Who made day light savings time begin on March 14 this year?

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    Jan 24, 2010 10:49 PM GMT
    Who made day light savings time begin on March 14 this year? It must have been Congress again meeting during the middle of the night. They are known for meeting in the night passing legislation and then telling us afterwards. This is never going to fly here. Parents are going to be irrate when their kids are going to school in the dark here.

    But Arizona and a county in Indiana are rebellious and never change their clocks. icon_lol.gif
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    Jan 24, 2010 10:53 PM GMT
    Personally, I think it's great

    They also extended it, I think. . . to about the end of October (someone correct me if I'm wrong). . . it took effect last year



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    Jan 24, 2010 11:28 PM GMT
    Dip shits in congress changed it. icon_rolleyes.gif
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    Jan 24, 2010 11:56 PM GMT

    I don't know who did it. I'm just glad they did. Like most parents of school aged kids, I'm not bothered at all that my kids may head to school in the dark for a few weeks. Where we live school buses are all but unused. (My parents used to just kick up out the front door to wait for a bus. But that won't cut it in today's US parental culture.) More than 90% of parents drive their kids to and from school. Most of the kids (mine included) have no idea what the inside of a school bus looks like.

    That raises a host of social, environmental and financial issues, which may not be of much interest to my fellow RJ guys. But the early time change is, as far as I can tell, all but universally loved for bringing longer evenings.
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    Jan 24, 2010 11:59 PM GMT
    G_Force saidWho made day light savings time begin on March 14 this year? It must have been Congress again meeting during the middle of the night. They are known for meeting in the night passing legislation and then telling us afterwards. This is never going to fly here. Parents are going to be irrate when their kids are going to school in the dark here.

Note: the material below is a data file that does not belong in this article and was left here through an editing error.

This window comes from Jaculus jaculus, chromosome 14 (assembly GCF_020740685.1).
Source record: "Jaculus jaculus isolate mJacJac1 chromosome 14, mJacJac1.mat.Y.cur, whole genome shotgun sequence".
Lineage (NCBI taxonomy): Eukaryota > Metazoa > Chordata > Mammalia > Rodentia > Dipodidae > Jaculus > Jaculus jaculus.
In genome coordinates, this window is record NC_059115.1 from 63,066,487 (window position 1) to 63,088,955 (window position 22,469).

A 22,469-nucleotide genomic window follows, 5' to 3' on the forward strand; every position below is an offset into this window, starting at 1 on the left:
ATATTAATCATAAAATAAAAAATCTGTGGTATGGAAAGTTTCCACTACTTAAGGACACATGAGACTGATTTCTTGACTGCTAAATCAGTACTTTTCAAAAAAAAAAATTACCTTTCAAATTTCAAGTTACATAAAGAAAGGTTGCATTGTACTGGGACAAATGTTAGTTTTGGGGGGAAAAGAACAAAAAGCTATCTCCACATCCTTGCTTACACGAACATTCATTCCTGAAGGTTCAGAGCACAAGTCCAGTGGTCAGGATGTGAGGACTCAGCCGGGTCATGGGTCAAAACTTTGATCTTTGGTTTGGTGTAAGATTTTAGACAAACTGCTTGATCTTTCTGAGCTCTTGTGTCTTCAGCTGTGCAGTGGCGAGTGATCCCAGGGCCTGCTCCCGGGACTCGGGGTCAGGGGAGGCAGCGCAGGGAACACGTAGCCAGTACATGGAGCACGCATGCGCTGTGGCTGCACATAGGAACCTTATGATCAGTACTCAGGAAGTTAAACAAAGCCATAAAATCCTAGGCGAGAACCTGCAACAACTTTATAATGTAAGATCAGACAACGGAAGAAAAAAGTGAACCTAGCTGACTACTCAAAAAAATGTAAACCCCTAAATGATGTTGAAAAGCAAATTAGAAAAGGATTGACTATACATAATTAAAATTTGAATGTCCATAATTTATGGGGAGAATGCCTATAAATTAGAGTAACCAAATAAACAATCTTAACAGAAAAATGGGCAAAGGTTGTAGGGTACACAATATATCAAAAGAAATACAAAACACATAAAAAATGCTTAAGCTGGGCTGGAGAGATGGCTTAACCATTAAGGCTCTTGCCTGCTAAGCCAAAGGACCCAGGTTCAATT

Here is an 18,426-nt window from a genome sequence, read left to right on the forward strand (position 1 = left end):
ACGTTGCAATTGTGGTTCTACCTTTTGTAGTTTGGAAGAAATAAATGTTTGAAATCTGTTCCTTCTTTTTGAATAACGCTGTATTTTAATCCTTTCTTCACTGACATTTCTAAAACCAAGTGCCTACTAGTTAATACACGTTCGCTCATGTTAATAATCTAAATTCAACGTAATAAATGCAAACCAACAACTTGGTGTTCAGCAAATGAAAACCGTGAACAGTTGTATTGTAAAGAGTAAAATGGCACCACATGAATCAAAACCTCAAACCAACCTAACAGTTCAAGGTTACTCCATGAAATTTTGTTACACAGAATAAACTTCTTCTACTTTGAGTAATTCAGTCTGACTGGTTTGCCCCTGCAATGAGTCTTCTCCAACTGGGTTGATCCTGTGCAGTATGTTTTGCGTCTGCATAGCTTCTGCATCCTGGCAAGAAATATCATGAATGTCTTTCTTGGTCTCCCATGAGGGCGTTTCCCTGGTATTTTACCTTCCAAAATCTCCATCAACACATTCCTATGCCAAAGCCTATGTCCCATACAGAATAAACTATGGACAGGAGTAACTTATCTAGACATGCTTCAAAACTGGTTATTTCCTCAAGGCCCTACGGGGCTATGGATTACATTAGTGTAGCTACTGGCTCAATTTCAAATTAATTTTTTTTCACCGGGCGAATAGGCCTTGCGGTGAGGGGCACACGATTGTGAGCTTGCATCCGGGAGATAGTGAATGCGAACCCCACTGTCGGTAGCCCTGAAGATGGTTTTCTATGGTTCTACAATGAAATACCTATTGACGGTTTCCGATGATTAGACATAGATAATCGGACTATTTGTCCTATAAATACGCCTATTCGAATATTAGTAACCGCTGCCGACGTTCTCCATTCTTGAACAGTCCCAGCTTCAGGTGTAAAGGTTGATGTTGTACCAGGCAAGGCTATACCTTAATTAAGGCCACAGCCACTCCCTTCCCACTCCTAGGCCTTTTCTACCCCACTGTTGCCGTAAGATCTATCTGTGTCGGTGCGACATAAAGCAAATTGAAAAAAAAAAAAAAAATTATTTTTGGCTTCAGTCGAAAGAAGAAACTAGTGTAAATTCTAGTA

But Arizona and a county in Indiana are rebellious and never change their clocks. icon_lol.gif


    Are you just catching up? The change was passed by congress in 2005 and began in 2007 It was covered in the news then, so it really wasn't a secret. Indiana began observing Daylight Saving Time in 2006.
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    Jan 25, 2010 12:03 AM GMT
    heartrobb saidAre you just catching up? The change was passed by congress in 2005 and began in 2007 It was covered in the news then, so it really wasn't a secret. Indiana began observing Daylight Saving Time in 2006.

    Correct, it was a Bush and Republican Congress initiative, to help business (not ordinary people, never people). Already the economy was starting to sour, and this was one response, to increase productivity in some way that really escapes me (and most rational people, I should think), and to save energy costs for big business.

    But if nothing else it preserved the illusion of Republicans taking some action to boost the economy. And in the Republican world, that's all that matters.

    http://en.wikipedia.org/wiki/Energy_Policy_Act_of_2005
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    Jan 25, 2010 12:05 AM GMT
    It was me. Sorry guys.
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    Jan 25, 2010 12:13 AM GMT
    This is the 2nd time they have moved it earlier. It was as late as the last Sunday in April. Then not too long ago, they moved it to the first Sunday in April. That was ok, but we can not go any earlier because they tried it once before and parents were really irrate that their kids were going to school in the dark, so Wisconsin and other states, too, told Congress the next year we were not going to comply. So because of many states here complaining, they moved it back 2 weeks. It will be dark on March 15 here when kids go to school, if we move our clocks ahead on that day. It doesn't bother me because it's always dark when I go to work anyways, but parents do not want their little kids going to school in the dark. They are afraid of the boogie man. icon_lol.gif

    Congress never learns from their mistakes in the past. They make the same mistakes over and over agan and never learn.
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    Jan 25, 2010 12:16 AM GMT
    I want Daylight Savings to move back to the original dates, pre-GWB

    I think there was a study that indicated that the new Daylight Savings didn't save ANY energy. It was either the same, or slightly worse.
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    Jan 25, 2010 12:37 AM GMT
    Saving. Daylight Saving Time.

    And just about everyone in the states that participate in DST welcomes the extra weeks of longer days.
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    Jan 25, 2010 12:44 AM GMT
    xrichx saidI want Daylight Savings to move back to the original dates, pre-GWB

    I think there was a study that indicated that the new Daylight Savings didn't save ANY energy. It was either the same, or slightly worse.


    I know it doesn't save energy here, but it probbaly does in other places. Everyone has to have their lights on here in the morning for a few weeks when we begin day light savings the 2nd Sunday in March. As far a I am concerned the later daylight in the evening is better for me.

    But Indiana has eighteen counties that observe Central Daylight Time and the remaining 74 counties of Indiana observe Eastern Daylight Time. I know this really confuses people there who live in one time zone, but work in another and visitors are totally confused, when the state is not uniform.